Best of the Best Oral Presentation Clinical Oncology Society of Australia Annual Scientific Meeting 2020

Outcomes in rare cancer patients who underwent comprehensive genomic sequencing in the NOMINATOR study. (#33)

Damien Kee 1 2 3 , Olga Kondrashova 1 4 , Alison Hadley 5 , Michael P Brown 6 , Andrew Dean 7 , Gonzalo Tapia Rico 6 , Paul Cohen 7 , Linda Mileshkin 2 , Sumitra Ananda 2 , Ken O'Byrne 8 , Dianne Lindsay 1 , Richard Vines 9 , Stephen Fox 2 , Jayesh Desai 2 , David Thomas 10 , Nic Waddell 4 , Andrew Fellowes 2 , Tony Papenfuss 1 , Clare L Scott 1 2
  1. Walter Eliza Hall Institute, Melbourne, Vic, Australia
  2. Peter MacCallum Cancer Centre, Melbourne, Vic, Australia
  3. Austin Health, Heidelberg, Vic, Australia
  4. Queensland Institute of Medical Research Berghoufer, Herston, QLD, Australia
  5. Royal Brisbane and Women's Hospital, Herston, QLD, Australia
  6. Royal Adelaide Hospital, Adelaide, SA, Australia
  7. St John of God Hospital, Subiacco, WA, Australia
  8. Prince Alexandra Hospital, Brisbane, QLD, Australia
  9. Rare Cancers Australia, Bowral, NSW, Australia
  10. Garvan Institute of Medical Research, Darlinghurst, NSW, Australia


Rare cancers (RCs) are difficult to research and consequently often lack evidence-based treatments. Identifying underlying genomic biomarkers may allow more rational selection of treatments or clinical trials. We report treatment and survival in RC patients (pts) following next-generation sequencing (NGS) in the NOMINATOR study (ACTRN12616001000493).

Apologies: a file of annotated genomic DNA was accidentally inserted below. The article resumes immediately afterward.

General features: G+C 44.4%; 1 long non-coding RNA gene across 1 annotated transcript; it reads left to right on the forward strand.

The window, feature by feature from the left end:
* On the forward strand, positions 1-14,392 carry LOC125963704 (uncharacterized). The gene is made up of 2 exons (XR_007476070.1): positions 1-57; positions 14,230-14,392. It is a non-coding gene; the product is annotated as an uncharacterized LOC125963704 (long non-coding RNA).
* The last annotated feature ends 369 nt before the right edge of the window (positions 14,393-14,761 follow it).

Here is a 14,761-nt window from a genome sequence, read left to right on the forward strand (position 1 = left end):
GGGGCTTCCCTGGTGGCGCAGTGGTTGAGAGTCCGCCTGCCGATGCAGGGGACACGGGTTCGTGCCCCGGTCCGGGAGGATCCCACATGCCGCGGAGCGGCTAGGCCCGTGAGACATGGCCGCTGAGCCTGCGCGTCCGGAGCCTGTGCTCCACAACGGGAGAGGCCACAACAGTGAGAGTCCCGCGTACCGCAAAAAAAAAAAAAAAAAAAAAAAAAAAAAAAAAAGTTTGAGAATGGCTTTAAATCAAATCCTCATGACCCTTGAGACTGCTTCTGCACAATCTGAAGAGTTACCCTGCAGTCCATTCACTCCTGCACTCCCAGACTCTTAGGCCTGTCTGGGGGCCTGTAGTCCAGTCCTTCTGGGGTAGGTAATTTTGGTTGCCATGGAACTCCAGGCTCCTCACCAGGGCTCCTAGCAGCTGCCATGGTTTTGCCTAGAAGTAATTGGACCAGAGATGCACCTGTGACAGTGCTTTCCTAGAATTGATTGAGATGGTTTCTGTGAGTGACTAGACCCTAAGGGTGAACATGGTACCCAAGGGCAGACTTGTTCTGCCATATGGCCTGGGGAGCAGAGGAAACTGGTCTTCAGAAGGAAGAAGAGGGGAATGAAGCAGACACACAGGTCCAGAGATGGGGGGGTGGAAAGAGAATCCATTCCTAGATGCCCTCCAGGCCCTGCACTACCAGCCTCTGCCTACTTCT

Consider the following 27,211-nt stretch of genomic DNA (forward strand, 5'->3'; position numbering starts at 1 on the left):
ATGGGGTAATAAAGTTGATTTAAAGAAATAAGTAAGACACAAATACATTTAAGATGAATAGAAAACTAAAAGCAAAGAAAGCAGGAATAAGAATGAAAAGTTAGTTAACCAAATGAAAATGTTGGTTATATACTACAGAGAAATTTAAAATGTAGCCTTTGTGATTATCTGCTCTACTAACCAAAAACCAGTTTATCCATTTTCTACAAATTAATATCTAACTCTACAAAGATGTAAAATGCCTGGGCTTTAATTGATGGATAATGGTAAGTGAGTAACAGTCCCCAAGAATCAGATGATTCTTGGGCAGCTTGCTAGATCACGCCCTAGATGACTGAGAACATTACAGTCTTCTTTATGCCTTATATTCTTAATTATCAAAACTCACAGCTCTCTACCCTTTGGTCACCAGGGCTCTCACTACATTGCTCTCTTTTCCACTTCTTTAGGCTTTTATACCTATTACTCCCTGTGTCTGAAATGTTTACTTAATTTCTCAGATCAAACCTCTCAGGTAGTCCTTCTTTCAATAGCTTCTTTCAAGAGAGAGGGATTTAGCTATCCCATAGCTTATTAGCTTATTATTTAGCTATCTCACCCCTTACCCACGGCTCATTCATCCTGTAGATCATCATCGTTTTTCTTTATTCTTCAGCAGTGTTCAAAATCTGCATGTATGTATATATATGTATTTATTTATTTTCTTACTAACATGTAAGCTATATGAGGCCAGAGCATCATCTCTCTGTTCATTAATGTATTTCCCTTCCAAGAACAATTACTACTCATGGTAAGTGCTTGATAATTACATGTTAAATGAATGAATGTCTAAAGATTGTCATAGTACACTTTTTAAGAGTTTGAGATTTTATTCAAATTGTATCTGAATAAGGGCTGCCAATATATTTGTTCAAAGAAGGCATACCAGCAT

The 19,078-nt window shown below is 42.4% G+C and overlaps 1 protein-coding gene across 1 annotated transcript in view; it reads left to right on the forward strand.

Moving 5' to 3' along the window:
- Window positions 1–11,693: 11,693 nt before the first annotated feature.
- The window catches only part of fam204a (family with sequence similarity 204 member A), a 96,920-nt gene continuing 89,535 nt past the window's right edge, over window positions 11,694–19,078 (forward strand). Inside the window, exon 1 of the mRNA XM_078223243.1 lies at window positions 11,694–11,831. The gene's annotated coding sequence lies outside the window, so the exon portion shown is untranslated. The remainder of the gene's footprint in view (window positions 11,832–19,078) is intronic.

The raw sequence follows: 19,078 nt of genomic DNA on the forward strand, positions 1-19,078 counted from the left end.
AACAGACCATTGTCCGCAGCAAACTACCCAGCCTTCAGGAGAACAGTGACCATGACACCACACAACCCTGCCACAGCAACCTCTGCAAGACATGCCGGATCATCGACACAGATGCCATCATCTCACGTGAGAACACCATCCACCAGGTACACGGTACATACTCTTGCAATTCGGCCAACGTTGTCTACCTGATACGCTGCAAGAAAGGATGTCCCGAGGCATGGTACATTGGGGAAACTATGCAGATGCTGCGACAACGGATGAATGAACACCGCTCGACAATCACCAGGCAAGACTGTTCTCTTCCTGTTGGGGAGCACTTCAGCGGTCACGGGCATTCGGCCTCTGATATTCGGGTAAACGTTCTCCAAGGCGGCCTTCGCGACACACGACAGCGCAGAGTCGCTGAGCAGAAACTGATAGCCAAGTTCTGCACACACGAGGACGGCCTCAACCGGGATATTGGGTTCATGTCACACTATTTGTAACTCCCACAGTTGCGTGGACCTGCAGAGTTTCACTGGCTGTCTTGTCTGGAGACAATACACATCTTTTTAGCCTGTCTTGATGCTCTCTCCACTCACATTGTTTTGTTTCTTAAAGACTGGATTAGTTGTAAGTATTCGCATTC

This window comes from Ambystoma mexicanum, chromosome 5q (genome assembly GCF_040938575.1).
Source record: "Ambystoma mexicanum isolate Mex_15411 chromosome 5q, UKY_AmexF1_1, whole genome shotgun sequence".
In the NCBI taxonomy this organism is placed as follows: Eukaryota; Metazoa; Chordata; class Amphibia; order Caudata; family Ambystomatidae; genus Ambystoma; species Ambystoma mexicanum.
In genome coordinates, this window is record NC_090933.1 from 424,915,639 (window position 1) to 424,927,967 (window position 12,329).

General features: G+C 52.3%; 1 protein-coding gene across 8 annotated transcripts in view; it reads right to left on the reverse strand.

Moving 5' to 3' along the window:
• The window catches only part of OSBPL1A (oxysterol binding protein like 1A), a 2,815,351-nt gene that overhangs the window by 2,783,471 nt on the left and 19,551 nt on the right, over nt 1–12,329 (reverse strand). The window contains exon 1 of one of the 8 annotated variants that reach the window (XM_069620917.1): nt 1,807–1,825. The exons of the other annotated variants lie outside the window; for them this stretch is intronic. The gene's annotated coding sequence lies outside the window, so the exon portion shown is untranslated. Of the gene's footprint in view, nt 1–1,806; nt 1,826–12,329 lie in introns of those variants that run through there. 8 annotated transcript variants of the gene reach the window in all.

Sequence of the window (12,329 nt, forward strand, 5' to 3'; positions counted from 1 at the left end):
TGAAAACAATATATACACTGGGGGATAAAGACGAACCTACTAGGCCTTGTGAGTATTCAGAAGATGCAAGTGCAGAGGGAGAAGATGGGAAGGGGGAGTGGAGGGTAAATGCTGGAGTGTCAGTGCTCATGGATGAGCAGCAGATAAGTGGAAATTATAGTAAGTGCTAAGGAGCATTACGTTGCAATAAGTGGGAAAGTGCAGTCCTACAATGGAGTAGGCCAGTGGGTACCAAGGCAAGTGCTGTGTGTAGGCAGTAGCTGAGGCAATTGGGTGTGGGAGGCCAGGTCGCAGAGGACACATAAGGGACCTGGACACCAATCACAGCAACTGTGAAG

Pts with rare histology, poor-prognosis solid-tumours, and limited treatment options underwent NGS (PMCC panel; 391 genes) of paired tumour:blood DNA. Virtual molecular tumour board review of clinical history, pathology and genomic results for actionability (OncoKB) provided treatment recommendations. Pt were followed for up to 2 years for impact on treatment and outcomes.


121 pts were prospectively enrolled between July 2017 to Nov 2019 and 100 tumours successfully sequenced. 56 (56%) had potentially actionable results: 27 matched to a clinically validated drug; and 29 a biologically plausible treatment. As of August 2020, of 94 pt with advanced stage disease (and excluding hormonal therapies), 13 started one or more lines of genomically-matched therapy; 57 an unmatched therapy; and 24 received no further treatment. Pts were more likely to access a matched therapy for approved indications (5/5) or with stronger evidence (OncoKB 2, 5/12). Drug access was provided by government (PBS) (4), self-funded (3), pharma (3) or clinical trial (4). Median OS (mOS) from consent for pts receiving matched, unmatched, and no treatment was 20.9 (n=13), 16.5 (57) and 20.1 (24) months, respectively. Corresponding mOS from advanced disease was 27.3, 31.0 and 33.8 months. 8 pts died prior to or within 28 days of NGS result availability. 


NGS in RCs was feasible and identified potentially actionable results in half of cases. OS was similar across treatment groups explored, although heterogeneity in RC type and prior treatments limit analysis. Earlier testing and improved drug/trial access, including combination therapies, may improve likelihood of benefit from NGS.